What the Elimination of the NEA and NEH Means to Us

On March 16, President Donald J. Trump put forth his budget proposal and it calls for the elimination of the National Endowment for the Arts (NEA) and the National Endowment for the Humanities (NEH), among other governmental agencies. These vital government programs have been pillars of cultural and intellectual production throughout our nation. Thousands of museums, libraries, and cultural institutions will be significantly impacted if these programs are eliminated.

In 1965, President Lyndon B. Johnson signed the National Foundation on the Arts and the Humanities Act. This important piece of legislation established both the NEA and the NEH. Since their inception, these Endowments have played an essential role in helping cultural institutions make the arts and the humanities more accessible to all Americans. This includes giving voice and visibility to marginalized and underrepresented communities throughout our nation. The Arab American National Museum (AANM), our nation’s singular museum dedicated to the Arab American experience, has been one of the thousands of museums, libraries, and cultural institutions to benefit from this support.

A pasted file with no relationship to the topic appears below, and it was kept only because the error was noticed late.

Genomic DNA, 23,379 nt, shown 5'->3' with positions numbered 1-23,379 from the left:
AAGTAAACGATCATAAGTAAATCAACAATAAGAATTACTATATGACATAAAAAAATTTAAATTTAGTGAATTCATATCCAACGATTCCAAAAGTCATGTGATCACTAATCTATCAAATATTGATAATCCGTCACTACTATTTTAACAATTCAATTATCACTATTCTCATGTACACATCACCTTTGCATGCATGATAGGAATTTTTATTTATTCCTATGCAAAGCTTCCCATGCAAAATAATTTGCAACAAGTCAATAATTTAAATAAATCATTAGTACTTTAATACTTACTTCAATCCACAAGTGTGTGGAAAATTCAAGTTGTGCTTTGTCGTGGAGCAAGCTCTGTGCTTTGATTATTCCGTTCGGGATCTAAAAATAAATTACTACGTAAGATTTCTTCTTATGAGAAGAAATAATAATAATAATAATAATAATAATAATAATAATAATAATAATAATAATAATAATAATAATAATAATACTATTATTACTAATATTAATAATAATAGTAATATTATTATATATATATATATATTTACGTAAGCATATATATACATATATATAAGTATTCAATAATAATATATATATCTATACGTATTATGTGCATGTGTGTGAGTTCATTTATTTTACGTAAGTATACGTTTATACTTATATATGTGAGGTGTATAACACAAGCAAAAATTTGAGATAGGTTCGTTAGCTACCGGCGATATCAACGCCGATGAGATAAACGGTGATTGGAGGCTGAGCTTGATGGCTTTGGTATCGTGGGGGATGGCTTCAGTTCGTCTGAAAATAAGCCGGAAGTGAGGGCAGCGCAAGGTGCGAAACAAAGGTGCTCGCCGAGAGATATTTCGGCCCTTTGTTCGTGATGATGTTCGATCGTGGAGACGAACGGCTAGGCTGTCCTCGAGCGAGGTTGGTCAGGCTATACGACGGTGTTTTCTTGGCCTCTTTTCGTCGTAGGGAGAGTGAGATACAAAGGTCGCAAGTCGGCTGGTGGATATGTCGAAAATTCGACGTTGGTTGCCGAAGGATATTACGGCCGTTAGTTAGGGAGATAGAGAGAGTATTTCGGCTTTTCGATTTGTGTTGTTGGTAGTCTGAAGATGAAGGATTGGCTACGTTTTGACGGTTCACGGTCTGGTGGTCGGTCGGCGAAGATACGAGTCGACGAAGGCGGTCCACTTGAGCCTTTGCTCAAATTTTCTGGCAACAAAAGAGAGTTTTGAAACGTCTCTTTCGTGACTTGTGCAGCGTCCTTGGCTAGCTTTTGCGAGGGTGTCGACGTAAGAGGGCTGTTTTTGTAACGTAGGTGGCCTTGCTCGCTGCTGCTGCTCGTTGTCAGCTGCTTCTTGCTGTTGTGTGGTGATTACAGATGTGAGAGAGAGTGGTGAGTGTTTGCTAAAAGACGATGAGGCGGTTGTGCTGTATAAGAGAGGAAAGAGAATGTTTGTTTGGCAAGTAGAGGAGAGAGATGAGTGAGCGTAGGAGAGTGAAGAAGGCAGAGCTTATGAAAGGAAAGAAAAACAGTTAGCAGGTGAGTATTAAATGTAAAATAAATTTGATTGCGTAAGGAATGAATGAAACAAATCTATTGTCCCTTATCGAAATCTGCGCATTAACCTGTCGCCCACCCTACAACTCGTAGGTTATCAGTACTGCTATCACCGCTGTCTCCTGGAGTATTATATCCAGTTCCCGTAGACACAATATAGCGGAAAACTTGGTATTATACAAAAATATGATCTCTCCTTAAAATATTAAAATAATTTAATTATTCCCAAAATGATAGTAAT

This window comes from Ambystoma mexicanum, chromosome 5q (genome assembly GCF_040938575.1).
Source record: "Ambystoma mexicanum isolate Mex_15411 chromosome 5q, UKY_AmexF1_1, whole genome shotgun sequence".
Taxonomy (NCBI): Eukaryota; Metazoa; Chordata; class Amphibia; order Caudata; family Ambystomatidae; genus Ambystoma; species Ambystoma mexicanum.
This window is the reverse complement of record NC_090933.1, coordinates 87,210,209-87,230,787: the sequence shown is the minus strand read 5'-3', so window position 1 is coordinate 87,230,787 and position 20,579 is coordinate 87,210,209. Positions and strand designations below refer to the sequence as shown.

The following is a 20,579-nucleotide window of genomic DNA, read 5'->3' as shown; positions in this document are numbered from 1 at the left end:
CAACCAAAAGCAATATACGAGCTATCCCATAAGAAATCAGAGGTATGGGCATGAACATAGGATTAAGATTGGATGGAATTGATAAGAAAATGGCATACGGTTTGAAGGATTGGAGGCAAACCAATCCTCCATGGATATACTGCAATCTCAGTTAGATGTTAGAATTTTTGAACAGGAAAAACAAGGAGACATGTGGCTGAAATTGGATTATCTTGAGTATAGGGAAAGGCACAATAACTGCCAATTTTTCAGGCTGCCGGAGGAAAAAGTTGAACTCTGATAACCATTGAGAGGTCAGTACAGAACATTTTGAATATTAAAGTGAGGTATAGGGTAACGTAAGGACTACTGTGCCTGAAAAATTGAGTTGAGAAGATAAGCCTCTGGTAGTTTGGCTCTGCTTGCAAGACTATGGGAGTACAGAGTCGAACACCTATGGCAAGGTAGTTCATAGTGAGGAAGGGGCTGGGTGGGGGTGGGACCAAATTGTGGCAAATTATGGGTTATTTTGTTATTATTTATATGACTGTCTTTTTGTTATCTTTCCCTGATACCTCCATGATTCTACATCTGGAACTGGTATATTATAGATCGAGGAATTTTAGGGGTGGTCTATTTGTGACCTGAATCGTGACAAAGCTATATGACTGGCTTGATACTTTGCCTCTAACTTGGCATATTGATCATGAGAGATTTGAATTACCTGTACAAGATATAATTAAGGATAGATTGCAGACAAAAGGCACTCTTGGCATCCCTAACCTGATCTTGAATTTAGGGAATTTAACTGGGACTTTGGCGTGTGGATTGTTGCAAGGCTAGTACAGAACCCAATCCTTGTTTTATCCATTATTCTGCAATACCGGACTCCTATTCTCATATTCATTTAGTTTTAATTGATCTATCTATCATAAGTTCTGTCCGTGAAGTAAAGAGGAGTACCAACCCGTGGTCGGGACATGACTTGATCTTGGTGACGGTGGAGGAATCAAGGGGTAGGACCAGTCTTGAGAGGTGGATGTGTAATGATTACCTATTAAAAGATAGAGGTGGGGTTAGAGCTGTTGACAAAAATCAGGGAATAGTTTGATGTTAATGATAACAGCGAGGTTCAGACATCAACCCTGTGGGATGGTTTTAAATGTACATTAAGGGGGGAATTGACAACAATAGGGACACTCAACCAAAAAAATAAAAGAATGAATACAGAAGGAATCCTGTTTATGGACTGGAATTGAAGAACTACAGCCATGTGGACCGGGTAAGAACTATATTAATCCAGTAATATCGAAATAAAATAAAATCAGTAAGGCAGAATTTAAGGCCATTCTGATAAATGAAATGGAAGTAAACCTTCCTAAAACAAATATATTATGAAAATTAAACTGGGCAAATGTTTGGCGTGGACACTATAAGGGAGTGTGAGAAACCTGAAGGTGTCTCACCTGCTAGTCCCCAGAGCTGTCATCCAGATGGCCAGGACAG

Since its founding in May 2005, the AANM has been able to shine light on Arab Americans and their presence in our nation through multiple NEA and NEH grants. For example, support from the NEA has enabled the museum to present its biennial DIWAN: A Forum for the Arts. DIWAN is a national convening that has provided hundreds of artists and scholars a safe, welcoming environment in which to connect, exchange ideas, and document emerging trends in the creation of art. What’s more, DIWAN has played a pivotal role in the Museum’s effort to build community through the performing and visual arts. In addition to shedding light on the creative output of Arab Americans, DIWAN has fostered relationships that have led to new research, collaborations, exhibitions, and public programs.

The NEA has also been a supporter of the museum’s award-winning SURA Arts Academy. SURA helps middle school and high school students learn to interact with an increasingly diverse world through professional photography instruction. More importantly, it affords youth from low-income and immigrant communities the opportunity to engage with high-quality mentorship in an enriching environment outside the classroom, which is vital given the cuts to arts programs in our schools. In fact, this award-winning program has been so successful that it received a prestigious Coming Up Taller Award in 2008 for best after-school program from the President’s Committee on Arts and the Humanities.